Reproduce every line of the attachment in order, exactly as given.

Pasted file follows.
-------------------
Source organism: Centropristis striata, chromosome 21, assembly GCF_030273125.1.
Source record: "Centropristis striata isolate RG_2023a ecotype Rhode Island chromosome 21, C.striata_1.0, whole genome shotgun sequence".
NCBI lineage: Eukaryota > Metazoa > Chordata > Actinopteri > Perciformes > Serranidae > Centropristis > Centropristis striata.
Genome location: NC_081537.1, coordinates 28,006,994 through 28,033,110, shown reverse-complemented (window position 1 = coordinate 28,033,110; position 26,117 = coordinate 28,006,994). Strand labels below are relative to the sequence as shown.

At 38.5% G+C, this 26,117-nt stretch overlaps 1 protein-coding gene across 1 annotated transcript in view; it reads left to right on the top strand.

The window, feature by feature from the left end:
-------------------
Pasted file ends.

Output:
Source organism: Centropristis striata, chromosome 21, assembly GCF_030273125.1.
Source record: "Centropristis striata isolate RG_2023a ecotype Rhode Island chromosome 21, C.striata_1.0, whole genome shotgun sequence".
NCBI lineage: Eukaryota > Metazoa > Chordata > Actinopteri > Perciformes > Serranidae > Centropristis > Centropristis striata.
Genome location: NC_081537.1, coordinates 28,006,994 through 28,033,110, shown reverse-complemented (window position 1 = coordinate 28,033,110; position 26,117 = coordinate 28,006,994). Strand labels below are relative to the sequence as shown.

At 38.5% G+C, this 26,117-nt stretch overlaps 1 protein-coding gene across 1 annotated transcript in view; it reads left to right on the top strand.

The window, feature by feature from the left end: